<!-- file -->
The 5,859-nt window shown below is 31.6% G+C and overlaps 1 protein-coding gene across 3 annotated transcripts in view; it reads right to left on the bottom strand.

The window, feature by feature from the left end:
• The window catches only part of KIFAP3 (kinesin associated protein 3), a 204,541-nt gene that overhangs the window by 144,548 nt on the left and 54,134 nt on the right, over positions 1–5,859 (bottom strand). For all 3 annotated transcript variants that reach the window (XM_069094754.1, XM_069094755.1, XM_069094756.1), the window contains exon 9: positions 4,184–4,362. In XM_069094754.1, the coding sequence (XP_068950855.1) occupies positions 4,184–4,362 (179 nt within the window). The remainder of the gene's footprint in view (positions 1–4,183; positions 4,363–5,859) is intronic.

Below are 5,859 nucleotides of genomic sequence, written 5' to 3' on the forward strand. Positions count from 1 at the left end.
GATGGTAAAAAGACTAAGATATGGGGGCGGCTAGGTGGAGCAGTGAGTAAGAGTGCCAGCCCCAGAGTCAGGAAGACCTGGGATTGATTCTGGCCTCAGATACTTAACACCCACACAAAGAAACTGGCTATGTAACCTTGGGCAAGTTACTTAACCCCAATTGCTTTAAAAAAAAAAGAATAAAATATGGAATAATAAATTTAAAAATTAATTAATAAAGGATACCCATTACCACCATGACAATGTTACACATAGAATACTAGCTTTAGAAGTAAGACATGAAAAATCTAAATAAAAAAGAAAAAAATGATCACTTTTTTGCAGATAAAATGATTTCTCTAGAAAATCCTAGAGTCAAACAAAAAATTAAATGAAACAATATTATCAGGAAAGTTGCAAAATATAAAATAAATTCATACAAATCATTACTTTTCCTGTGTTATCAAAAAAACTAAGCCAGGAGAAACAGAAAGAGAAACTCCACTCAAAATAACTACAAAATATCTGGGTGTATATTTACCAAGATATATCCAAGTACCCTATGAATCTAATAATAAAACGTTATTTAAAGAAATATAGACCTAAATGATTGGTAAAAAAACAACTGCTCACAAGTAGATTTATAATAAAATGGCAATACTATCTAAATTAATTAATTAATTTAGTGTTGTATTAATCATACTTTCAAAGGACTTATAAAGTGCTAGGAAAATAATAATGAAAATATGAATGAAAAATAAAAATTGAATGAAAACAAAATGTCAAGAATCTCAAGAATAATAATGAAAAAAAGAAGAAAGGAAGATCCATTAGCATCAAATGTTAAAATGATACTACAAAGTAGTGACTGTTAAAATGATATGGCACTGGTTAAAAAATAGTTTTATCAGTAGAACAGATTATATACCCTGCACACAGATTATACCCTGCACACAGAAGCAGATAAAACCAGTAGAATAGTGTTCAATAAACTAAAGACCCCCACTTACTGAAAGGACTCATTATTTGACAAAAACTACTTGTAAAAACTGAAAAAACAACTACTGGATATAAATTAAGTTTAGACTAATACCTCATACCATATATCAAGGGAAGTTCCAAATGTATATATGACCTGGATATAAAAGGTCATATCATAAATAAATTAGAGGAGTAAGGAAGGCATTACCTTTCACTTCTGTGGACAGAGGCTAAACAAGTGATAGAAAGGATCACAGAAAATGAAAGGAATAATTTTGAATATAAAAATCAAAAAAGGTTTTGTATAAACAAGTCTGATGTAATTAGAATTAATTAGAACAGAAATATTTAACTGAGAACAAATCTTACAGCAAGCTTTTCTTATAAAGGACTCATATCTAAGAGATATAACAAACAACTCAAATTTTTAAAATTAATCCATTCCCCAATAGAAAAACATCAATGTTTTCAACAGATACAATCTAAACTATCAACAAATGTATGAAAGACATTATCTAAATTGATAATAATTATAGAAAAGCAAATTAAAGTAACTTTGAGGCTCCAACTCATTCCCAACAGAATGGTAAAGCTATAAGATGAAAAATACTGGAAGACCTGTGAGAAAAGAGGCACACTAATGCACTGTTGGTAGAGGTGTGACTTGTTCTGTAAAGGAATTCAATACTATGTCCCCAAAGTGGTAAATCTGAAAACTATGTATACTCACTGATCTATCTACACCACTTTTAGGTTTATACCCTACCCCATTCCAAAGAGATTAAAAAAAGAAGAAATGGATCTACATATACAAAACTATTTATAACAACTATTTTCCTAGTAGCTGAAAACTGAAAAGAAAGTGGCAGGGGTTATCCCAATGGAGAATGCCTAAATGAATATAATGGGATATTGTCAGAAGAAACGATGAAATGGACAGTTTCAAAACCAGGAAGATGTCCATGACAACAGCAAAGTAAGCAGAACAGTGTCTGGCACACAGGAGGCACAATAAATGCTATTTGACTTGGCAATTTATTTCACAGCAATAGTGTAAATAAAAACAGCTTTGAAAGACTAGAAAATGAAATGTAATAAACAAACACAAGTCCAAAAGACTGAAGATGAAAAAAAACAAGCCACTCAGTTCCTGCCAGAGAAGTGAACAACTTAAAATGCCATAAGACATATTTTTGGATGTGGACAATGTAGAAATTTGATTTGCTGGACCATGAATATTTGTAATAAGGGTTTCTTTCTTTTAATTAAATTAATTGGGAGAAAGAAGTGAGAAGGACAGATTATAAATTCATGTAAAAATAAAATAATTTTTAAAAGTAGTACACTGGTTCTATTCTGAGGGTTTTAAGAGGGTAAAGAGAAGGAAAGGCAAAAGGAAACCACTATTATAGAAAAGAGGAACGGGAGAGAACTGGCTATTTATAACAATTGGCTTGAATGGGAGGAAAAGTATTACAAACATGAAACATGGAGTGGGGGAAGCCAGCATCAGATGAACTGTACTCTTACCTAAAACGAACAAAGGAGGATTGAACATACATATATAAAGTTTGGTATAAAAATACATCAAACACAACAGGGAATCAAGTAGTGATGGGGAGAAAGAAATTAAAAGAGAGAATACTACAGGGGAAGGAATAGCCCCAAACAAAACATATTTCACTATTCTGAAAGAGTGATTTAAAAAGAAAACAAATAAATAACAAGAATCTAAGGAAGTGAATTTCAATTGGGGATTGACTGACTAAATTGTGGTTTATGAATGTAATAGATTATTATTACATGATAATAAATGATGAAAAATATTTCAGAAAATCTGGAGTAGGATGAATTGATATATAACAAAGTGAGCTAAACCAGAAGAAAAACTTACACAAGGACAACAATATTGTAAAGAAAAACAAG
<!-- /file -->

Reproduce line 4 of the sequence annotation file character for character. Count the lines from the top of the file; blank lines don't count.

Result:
Below are 5,859 nucleotides of genomic sequence, written 5' to 3' on the forward strand. Positions count from 1 at the left end.